Utah Poison Control Center Issues Statement About Recent Studies Concerning Arsenic in Juice Products

Updated on - Written by

A recent study by Consumer Reports found levels of arsenic above the federal limit of 10 parts per billion for drinking water in 10 percent of the juice products it sampled. Earlier this year, the Dr. Oz show also reported finding levels above 10 ppb in several samples of fruit juices. This week, the U.S. Federal Drug Administration announced it is conducting its own testing and research about safe levels of arsenic in juice products.

 The health experts at America’s 57 poison centers understand that these reports have caused many parents and caregivers to be concerned about the health of their children who drink fruit juices.

 There are two types of arsenic: organic, which occurs naturally in air, soil and water; and inorganic, which can be found in pesticides, for example. Of the two types, the inorganic form is of more concern because it has been linked to health issues, including cancer.

 We should strive to have the safest levels of arsenic possible in our food, beverages and drinking water; however, because arsenic is naturally abundant in our environment, we won’t be able to eliminate it completely. More studies are needed as to the type (organic or inorganic) and the levels of arsenic in juice products, as well as any potential health effects. Evidence available today does not indicate widespread poisoning of our children by drinking fruit juices.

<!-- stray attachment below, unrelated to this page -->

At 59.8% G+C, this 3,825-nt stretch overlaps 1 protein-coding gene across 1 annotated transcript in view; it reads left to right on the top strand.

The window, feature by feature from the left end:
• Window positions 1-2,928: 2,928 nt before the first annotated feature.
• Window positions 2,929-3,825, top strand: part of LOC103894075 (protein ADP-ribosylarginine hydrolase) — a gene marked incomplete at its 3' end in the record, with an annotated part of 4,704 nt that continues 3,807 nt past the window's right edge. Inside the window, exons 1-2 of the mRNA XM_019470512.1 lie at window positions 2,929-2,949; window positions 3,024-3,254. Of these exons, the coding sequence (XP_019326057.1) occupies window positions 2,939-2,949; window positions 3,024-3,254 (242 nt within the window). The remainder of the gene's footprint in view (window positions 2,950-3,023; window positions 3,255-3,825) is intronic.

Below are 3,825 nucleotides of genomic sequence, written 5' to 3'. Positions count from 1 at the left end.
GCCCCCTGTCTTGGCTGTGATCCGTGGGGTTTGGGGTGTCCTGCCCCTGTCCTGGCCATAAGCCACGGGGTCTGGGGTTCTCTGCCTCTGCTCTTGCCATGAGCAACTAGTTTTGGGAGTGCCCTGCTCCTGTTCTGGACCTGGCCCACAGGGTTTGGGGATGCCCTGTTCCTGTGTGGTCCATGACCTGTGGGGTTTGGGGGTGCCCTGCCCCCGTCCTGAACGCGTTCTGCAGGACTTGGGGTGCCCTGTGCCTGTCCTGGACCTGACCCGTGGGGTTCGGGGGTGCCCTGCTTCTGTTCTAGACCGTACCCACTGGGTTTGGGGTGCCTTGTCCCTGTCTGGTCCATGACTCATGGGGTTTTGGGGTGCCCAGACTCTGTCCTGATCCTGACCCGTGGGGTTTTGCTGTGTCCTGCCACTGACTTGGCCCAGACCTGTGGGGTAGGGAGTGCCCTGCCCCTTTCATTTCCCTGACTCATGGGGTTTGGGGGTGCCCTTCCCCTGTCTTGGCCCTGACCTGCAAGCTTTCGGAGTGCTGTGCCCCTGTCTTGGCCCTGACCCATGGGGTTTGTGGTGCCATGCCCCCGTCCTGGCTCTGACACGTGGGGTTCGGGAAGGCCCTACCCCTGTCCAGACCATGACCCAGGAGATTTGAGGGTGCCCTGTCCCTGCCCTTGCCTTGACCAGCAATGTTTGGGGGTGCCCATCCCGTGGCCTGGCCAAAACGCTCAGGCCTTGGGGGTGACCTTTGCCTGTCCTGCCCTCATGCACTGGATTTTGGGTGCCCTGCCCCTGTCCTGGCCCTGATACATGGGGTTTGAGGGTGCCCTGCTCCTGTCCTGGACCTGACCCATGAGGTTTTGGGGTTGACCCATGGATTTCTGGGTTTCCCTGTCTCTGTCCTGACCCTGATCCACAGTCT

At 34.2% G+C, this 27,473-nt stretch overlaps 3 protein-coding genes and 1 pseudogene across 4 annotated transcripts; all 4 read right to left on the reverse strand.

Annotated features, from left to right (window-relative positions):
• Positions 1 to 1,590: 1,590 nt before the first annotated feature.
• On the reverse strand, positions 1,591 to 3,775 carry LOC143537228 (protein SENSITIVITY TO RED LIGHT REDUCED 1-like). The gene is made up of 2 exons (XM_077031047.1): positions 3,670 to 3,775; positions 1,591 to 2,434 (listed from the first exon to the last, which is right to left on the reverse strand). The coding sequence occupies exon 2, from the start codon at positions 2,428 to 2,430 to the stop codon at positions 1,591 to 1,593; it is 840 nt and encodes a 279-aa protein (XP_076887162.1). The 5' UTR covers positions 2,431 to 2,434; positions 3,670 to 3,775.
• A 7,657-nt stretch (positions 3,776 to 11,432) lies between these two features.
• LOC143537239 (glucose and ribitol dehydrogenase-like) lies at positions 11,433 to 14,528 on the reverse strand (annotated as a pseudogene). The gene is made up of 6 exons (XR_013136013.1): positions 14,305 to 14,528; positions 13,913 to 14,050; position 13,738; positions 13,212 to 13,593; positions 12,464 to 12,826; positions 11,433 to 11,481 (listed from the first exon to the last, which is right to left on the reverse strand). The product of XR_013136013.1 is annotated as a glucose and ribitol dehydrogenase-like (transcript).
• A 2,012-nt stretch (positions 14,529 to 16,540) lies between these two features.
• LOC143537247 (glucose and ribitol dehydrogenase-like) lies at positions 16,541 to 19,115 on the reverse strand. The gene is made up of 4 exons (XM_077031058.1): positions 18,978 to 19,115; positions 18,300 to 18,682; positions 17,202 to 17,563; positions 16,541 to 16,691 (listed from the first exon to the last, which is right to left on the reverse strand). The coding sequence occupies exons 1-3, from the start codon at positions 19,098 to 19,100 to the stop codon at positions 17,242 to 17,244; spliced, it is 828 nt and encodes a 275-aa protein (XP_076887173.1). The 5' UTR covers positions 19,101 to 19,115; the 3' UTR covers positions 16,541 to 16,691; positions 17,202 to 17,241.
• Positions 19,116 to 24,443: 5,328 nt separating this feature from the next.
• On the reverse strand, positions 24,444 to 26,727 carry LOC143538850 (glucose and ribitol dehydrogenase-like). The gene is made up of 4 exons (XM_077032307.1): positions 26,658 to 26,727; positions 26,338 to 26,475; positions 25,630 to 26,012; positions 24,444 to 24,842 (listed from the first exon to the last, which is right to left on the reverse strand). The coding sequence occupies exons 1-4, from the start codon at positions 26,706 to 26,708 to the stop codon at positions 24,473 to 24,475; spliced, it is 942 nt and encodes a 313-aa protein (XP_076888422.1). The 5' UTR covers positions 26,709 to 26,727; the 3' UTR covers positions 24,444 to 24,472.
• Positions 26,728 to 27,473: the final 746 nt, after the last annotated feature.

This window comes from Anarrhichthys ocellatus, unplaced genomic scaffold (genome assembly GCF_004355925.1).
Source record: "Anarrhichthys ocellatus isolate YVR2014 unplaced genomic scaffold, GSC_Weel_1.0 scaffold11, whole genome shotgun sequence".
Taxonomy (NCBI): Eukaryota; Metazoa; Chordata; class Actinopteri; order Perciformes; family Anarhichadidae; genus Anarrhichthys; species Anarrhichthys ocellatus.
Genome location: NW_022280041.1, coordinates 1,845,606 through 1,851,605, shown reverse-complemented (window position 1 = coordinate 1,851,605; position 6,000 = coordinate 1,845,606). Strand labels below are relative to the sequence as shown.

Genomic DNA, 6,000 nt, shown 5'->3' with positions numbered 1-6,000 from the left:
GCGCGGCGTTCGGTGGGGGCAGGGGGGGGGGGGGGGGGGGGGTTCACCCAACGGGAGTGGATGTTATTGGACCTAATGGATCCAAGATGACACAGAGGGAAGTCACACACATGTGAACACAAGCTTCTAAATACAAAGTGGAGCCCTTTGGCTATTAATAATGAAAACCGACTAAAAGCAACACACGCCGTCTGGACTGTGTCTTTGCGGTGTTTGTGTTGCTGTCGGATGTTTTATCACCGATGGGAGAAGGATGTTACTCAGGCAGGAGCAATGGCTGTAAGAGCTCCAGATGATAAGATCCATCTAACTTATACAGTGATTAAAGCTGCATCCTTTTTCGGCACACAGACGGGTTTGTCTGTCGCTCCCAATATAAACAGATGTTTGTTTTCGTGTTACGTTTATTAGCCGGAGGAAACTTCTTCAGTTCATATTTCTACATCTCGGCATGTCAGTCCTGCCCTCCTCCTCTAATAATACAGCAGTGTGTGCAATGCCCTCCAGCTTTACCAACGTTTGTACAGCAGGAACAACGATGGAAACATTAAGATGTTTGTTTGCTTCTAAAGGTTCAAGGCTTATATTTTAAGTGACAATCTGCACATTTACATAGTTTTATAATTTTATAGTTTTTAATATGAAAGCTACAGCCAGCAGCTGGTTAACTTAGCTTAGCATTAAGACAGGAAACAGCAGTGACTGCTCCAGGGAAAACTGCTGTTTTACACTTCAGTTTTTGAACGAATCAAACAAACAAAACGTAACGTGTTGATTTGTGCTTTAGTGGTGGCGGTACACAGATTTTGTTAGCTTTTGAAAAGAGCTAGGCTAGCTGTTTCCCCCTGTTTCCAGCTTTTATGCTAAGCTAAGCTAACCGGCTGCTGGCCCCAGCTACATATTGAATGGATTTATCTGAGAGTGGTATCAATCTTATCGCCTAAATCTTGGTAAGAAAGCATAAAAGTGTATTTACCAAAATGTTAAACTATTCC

The Utah Poison Control Center recommends that parents and caregivers review all the information available and make decisions they feel are best for their families. Parents who are concerned may decide to limit the amount of juice their children drink, have their children drink more water or milk, or dilute the juice with water.

 As always, parents who have questions are encouraged to call the poison center at 1-800-222-1222.

# # #

Media Contacts

Marty C. Malheiro, M.S., M.C.H.E.S.
Coordinator , Outreach Education
Phone: 801-587-0603
Email: [email protected]

+ sources

Health Canal avoids using tertiary references. We have strict sourcing guidelines and rely on peer-reviewed studies, academic researches from medical associations and institutions. To ensure the accuracy of articles in Health Canal, you can read more about the editorial process here

Written by:

Healthcanal Staff

Medically reviewed by:

HealthCanal Editorial team is a team of high standard writers, who qualified the strict entrance test of Health Canal. The team involves in both topic researching and writting, which are under supervision and controlled by medical doctors of medical team.

PubMed Central

Database From National Institute Of Health

U.S National Library of Medicine
Go to source